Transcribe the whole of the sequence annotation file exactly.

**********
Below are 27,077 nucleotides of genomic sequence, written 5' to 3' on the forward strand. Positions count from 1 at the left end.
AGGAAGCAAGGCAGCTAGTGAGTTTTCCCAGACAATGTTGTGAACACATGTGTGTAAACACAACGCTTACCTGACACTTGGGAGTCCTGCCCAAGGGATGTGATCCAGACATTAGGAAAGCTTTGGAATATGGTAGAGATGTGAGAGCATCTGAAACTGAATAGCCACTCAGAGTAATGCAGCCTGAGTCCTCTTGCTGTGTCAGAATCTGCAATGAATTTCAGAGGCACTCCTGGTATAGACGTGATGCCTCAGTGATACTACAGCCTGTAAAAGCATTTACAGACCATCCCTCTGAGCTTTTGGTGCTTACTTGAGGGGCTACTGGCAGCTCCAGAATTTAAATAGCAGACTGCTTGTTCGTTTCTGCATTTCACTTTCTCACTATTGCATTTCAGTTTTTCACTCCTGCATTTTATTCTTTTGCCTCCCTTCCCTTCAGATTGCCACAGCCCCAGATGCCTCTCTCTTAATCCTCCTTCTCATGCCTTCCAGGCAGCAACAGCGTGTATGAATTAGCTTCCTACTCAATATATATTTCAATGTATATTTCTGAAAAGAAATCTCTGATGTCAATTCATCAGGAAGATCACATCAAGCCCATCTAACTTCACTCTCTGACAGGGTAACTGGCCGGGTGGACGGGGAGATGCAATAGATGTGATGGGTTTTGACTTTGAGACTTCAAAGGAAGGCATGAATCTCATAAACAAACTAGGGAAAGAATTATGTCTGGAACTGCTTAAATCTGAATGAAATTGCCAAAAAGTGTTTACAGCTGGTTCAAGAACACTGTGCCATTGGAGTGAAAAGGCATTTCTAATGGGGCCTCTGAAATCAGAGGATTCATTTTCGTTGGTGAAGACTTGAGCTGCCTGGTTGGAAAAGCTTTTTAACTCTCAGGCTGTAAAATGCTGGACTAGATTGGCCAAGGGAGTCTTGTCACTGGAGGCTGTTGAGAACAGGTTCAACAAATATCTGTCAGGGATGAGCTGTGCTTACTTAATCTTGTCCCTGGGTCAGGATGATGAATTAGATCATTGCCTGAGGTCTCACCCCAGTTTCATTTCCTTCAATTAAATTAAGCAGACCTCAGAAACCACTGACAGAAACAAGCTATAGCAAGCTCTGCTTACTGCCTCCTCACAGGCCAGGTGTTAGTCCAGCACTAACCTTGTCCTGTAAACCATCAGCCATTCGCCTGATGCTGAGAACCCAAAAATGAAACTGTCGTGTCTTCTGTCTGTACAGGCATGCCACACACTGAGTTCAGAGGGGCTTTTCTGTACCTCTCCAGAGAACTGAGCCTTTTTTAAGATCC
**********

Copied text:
Below are 27,077 nucleotides of genomic sequence, written 5' to 3' on the forward strand. Positions count from 1 at the left end.
AGGAAGCAAGGCAGCTAGTGAGTTTTCCCAGACAATGTTGTGAACACATGTGTGTAAACACAACGCTTACCTGACACTTGGGAGTCCTGCCCAAGGGATGTGATCCAGACATTAGGAAAGCTTTGGAATATGGTAGAGATGTGAGAGCATCTGAAACTGAATAGCCACTCAGAGTAATGCAGCCTGAGTCCTCTTGCTGTGTCAGAATCTGCAATGAATTTCAGAGGCACTCCTGGTATAGACGTGATGCCTCAGTGATACTACAGCCTGTAAAAGCATTTACAGACCATCCCTCTGAGCTTTTGGTGCTTACTTGAGGGGCTACTGGCAGCTCCAGAATTTAAATAGCAGACTGCTTGTTCGTTTCTGCATTTCACTTTCTCACTATTGCATTTCAGTTTTTCACTCCTGCATTTTATTCTTTTGCCTCCCTTCCCTTCAGATTGCCACAGCCCCAGATGCCTCTCTCTTAATCCTCCTTCTCATGCCTTCCAGGCAGCAACAGCGTGTATGAATTAGCTTCCTACTCAATATATATTTCAATGTATATTTCTGAAAAGAAATCTCTGATGTCAATTCATCAGGAAGATCACATCAAGCCCATCTAACTTCACTCTCTGACAGGGTAACTGGCCGGGTGGACGGGGAGATGCAATAGATGTGATGGGTTTTGACTTTGAGACTTCAAAGGAAGGCATGAATCTCATAAACAAACTAGGGAAAGAATTATGTCTGGAACTGCTTAAATCTGAATGAAATTGCCAAAAAGTGTTTACAGCTGGTTCAAGAACACTGTGCCATTGGAGTGAAAAGGCATTTCTAATGGGGCCTCTGAAATCAGAGGATTCATTTTCGTTGGTGAAGACTTGAGCTGCCTGGTTGGAAAAGCTTTTTAACTCTCAGGCTGTAAAATGCTGGACTAGATTGGCCAAGGGAGTCTTGTCACTGGAGGCTGTTGAGAACAGGTTCAACAAATATCTGTCAGGGATGAGCTGTGCTTACTTAATCTTGTCCCTGGGTCAGGATGATGAATTAGATCATTGCCTGAGGTCTCACCCCAGTTTCATTTCCTTCAATTAAATTAAGCAGACCTCAGAAACCACTGACAGAAACAAGCTATAGCAAGCTCTGCTTACTGCCTCCTCACAGGCCAGGTGTTAGTCCAGCACTAACCTTGTCCTGTAAACCATCAGCCATTCGCCTGATGCTGAGAACCCAAAAATGAAACTGTCGTGTCTTCTGTCTGTACAGGCATGCCACACACTGAGTTCAGAGGGGCTTTTCTGTACCTCTCCAGAGAACTGAGCCTTTTTTAAGATCC